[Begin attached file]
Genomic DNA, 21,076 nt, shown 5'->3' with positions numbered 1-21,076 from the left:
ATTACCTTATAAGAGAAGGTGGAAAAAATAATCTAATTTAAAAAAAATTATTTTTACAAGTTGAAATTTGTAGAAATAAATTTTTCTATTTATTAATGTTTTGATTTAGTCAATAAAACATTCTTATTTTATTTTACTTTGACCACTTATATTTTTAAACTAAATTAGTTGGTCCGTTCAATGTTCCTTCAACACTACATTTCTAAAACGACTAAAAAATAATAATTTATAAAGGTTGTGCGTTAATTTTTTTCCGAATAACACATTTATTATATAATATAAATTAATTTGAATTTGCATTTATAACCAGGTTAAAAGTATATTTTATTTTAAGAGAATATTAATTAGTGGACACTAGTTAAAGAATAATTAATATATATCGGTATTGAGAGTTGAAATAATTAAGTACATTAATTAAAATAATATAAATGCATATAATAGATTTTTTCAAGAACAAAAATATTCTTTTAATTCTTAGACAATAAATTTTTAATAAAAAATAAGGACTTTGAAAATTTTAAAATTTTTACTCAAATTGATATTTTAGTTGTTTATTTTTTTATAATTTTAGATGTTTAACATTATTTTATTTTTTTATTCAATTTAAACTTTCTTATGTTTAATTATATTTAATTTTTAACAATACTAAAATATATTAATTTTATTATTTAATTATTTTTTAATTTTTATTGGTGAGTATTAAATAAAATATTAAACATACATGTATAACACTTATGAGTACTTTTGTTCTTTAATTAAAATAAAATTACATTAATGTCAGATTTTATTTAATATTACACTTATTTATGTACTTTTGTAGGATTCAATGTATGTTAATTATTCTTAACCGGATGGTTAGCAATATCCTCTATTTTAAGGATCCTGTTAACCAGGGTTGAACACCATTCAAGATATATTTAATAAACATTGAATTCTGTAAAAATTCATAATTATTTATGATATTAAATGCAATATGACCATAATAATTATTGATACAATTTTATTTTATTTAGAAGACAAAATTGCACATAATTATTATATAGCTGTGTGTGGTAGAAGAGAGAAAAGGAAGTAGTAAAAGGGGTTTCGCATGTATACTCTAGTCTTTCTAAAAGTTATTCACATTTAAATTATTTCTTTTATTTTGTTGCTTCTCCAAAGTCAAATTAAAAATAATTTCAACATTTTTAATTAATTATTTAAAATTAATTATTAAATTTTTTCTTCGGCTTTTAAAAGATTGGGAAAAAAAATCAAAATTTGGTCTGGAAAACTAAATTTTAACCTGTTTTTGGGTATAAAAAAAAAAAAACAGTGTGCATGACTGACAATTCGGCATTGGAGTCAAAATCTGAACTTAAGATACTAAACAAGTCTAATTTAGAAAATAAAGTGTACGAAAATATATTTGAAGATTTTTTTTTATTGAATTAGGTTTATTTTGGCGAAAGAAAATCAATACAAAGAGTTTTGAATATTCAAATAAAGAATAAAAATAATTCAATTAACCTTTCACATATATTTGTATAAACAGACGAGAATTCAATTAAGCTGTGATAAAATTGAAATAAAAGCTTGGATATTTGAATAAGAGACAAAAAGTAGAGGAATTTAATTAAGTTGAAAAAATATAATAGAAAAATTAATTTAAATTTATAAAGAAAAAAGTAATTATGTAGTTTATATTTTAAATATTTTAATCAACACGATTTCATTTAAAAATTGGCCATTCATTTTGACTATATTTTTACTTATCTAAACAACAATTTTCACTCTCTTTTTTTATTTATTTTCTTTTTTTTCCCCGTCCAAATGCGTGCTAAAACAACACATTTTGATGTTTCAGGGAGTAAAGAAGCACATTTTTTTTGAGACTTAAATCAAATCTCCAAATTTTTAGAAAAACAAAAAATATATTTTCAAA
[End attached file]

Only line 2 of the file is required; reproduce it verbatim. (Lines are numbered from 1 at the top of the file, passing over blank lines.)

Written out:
ATTACCTTATAAGAGAAGGTGGAAAAAATAATCTAATTTAAAAAAAATTATTTTTACAAGTTGAAATTTGTAGAAATAAATTTTTCTATTTATTAATGTTTTGATTTAGTCAATAAAACATTCTTATTTTATTTTACTTTGACCACTTATATTTTTAAACTAAATTAGTTGGTCCGTTCAATGTTCCTTCAACACTACATTTCTAAAACGACTAAAAAATAATAATTTATAAAGGTTGTGCGTTAATTTTTTTCCGAATAACACATTTATTATATAATATAAATTAATTTGAATTTGCATTTATAACCAGGTTAAAAGTATATTTTATTTTAAGAGAATATTAATTAGTGGACACTAGTTAAAGAATAATTAATATATATCGGTATTGAGAGTTGAAATAATTAAGTACATTAATTAAAATAATATAAATGCATATAATAGATTTTTTCAAGAACAAAAATATTCTTTTAATTCTTAGACAATAAATTTTTAATAAAAAATAAGGACTTTGAAAATTTTAAAATTTTTACTCAAATTGATATTTTAGTTGTTTATTTTTTTATAATTTTAGATGTTTAACATTATTTTATTTTTTTATTCAATTTAAACTTTCTTATGTTTAATTATATTTAATTTTTAACAATACTAAAATATATTAATTTTATTATTTAATTATTTTTTAATTTTTATTGGTGAGTATTAAATAAAATATTAAACATACATGTATAACACTTATGAGTACTTTTGTTCTTTAATTAAAATAAAATTACATTAATGTCAGATTTTATTTAATATTACACTTATTTATGTACTTTTGTAGGATTCAATGTATGTTAATTATTCTTAACCGGATGGTTAGCAATATCCTCTATTTTAAGGATCCTGTTAACCAGGGTTGAACACCATTCAAGATATATTTAATAAACATTGAATTCTGTAAAAATTCATAATTATTTATGATATTAAATGCAATATGACCATAATAATTATTGATACAATTTTATTTTATTTAGAAGACAAAATTGCACATAATTATTATATAGCTGTGTGTGGTAGAAGAGAGAAAAGGAAGTAGTAAAAGGGGTTTCGCATGTATACTCTAGTCTTTCTAAAAGTTATTCACATTTAAATTATTTCTTTTATTTTGTTGCTTCTCCAAAGTCAAATTAAAAATAATTTCAACATTTTTAATTAATTATTTAAAATTAATTATTAAATTTTTTCTTCGGCTTTTAAAAGATTGGGAAAAAAAATCAAAATTTGGTCTGGAAAACTAAATTTTAACCTGTTTTTGGGTATAAAAAAAAAAAAACAGTGTGCATGACTGACAATTCGGCATTGGAGTCAAAATCTGAACTTAAGATACTAAACAAGTCTAATTTAGAAAATAAAGTGTACGAAAATATATTTGAAGATTTTTTTTTATTGAATTAGGTTTATTTTGGCGAAAGAAAATCAATACAAAGAGTTTTGAATATTCAAATAAAGAATAAAAATAATTCAATTAACCTTTCACATATATTTGTATAAACAGACGAGAATTCAATTAAGCTGTGATAAAATTGAAATAAAAGCTTGGATATTTGAATAAGAGACAAAAAGTAGAGGAATTTAATTAAGTTGAAAAAATATAATAGAAAAATTAATTTAAATTTATAAAGAAAAAAGTAATTATGTAGTTTATATTTTAAATATTTTAATCAACACGATTTCATTTAAAAATTGGCCATTCATTTTGACTATATTTTTACTTATCTAAACAACAATTTTCACTCTCTTTTTTTATTTATTTTCTTTTTTTTCCCCGTCCAAATGCGTGCTAAAACAACACATTTTGATGTTTCAGGGAGTAAAGAAGCACATTTTTTTTGAGACTTAAATCAAATCTCCAAATTTTTAGAAAAACAAAAAATATATTTTCAAA